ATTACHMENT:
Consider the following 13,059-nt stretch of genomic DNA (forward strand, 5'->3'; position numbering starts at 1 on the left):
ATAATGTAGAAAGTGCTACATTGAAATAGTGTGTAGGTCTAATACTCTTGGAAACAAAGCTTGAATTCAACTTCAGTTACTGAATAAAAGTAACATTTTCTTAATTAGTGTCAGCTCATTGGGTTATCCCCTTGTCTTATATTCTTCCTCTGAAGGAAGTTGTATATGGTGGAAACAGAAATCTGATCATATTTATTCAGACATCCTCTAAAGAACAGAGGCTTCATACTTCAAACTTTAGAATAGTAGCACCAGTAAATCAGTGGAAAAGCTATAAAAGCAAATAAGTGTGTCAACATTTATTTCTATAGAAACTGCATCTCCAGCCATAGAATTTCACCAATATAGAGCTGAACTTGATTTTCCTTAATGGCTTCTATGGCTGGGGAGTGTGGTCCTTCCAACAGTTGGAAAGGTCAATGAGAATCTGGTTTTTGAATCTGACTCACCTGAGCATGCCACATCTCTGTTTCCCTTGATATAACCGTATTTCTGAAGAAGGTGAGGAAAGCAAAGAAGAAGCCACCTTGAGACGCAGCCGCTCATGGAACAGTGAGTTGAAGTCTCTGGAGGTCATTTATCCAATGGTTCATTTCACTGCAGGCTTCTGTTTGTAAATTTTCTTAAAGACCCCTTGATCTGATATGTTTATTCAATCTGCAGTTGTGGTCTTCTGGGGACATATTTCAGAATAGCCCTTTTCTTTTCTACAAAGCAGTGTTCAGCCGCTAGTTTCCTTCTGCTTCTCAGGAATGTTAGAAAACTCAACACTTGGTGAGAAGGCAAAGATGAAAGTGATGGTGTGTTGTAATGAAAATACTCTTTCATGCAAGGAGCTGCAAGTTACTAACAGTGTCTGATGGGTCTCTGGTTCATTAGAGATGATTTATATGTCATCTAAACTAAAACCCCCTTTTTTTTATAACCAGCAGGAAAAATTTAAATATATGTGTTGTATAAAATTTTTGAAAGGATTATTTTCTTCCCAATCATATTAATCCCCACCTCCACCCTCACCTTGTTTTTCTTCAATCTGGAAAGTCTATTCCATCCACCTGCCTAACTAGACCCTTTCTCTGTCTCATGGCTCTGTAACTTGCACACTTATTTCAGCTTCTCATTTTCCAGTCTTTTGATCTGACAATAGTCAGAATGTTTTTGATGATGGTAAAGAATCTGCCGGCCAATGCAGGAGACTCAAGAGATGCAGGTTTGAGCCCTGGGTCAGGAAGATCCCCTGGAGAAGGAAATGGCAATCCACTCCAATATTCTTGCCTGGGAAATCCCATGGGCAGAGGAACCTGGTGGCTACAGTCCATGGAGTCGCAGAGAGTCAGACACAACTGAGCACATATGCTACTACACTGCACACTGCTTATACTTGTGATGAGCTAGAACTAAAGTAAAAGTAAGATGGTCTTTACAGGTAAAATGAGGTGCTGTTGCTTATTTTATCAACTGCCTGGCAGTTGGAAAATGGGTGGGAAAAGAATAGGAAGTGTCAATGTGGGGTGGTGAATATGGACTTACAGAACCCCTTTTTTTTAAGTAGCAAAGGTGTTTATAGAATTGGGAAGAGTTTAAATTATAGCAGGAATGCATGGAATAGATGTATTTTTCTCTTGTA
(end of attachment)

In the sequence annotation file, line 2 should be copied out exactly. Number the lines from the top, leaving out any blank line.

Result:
ATAATGTAGAAAGTGCTACATTGAAATAGTGTGTAGGTCTAATACTCTTGGAAACAAAGCTTGAATTCAACTTCAGTTACTGAATAAAAGTAACATTTTCTTAATTAGTGTCAGCTCATTGGGTTATCCCCTTGTCTTATATTCTTCCTCTGAAGGAAGTTGTATATGGTGGAAACAGAAATCTGATCATATTTATTCAGACATCCTCTAAAGAACAGAGGCTTCATACTTCAAACTTTAGAATAGTAGCACCAGTAAATCAGTGGAAAAGCTATAAAAGCAAATAAGTGTGTCAACATTTATTTCTATAGAAACTGCATCTCCAGCCATAGAATTTCACCAATATAGAGCTGAACTTGATTTTCCTTAATGGCTTCTATGGCTGGGGAGTGTGGTCCTTCCAACAGTTGGAAAGGTCAATGAGAATCTGGTTTTTGAATCTGACTCACCTGAGCATGCCACATCTCTGTTTCCCTTGATATAACCGTATTTCTGAAGAAGGTGAGGAAAGCAAAGAAGAAGCCACCTTGAGACGCAGCCGCTCATGGAACAGTGAGTTGAAGTCTCTGGAGGTCATTTATCCAATGGTTCATTTCACTGCAGGCTTCTGTTTGTAAATTTTCTTAAAGACCCCTTGATCTGATATGTTTATTCAATCTGCAGTTGTGGTCTTCTGGGGACATATTTCAGAATAGCCCTTTTCTTTTCTACAAAGCAGTGTTCAGCCGCTAGTTTCCTTCTGCTTCTCAGGAATGTTAGAAAACTCAACACTTGGTGAGAAGGCAAAGATGAAAGTGATGGTGTGTTGTAATGAAAATACTCTTTCATGCAAGGAGCTGCAAGTTACTAACAGTGTCTGATGGGTCTCTGGTTCATTAGAGATGATTTATATGTCATCTAAACTAAAACCCCCTTTTTTTTATAACCAGCAGGAAAAATTTAAATATATGTGTTGTATAAAATTTTTGAAAGGATTATTTTCTTCCCAATCATATTAATCCCCACCTCCACCCTCACCTTGTTTTTCTTCAATCTGGAAAGTCTATTCCATCCACCTGCCTAACTAGACCCTTTCTCTGTCTCATGGCTCTGTAACTTGCACACTTATTTCAGCTTCTCATTTTCCAGTCTTTTGATCTGACAATAGTCAGAATGTTTTTGATGATGGTAAAGAATCTGCCGGCCAATGCAGGAGACTCAAGAGATGCAGGTTTGAGCCCTGGGTCAGGAAGATCCCCTGGAGAAGGAAATGGCAATCCACTCCAATATTCTTGCCTGGGAAATCCCATGGGCAGAGGAACCTGGTGGCTACAGTCCATGGAGTCGCAGAGAGTCAGACACAACTGAGCACATATGCTACTACACTGCACACTGCTTATACTTGTGATGAGCTAGAACTAAAGTAAAAGTAAGATGGTCTTTACAGGTAAAATGAGGTGCTGTTGCTTATTTTATCAACTGCCTGGCAGTTGGAAAATGGGTGGGAAAAGAATAGGAAGTGTCAATGTGGGGTGGTGAATATGGACTTACAGAACCCCTTTTTTTTAAGTAGCAAAGGTGTTTATAGAATTGGGAAGAGTTTAAATTATAGCAGGAATGCATGGAATAGATGTATTTTTCTCTTGTA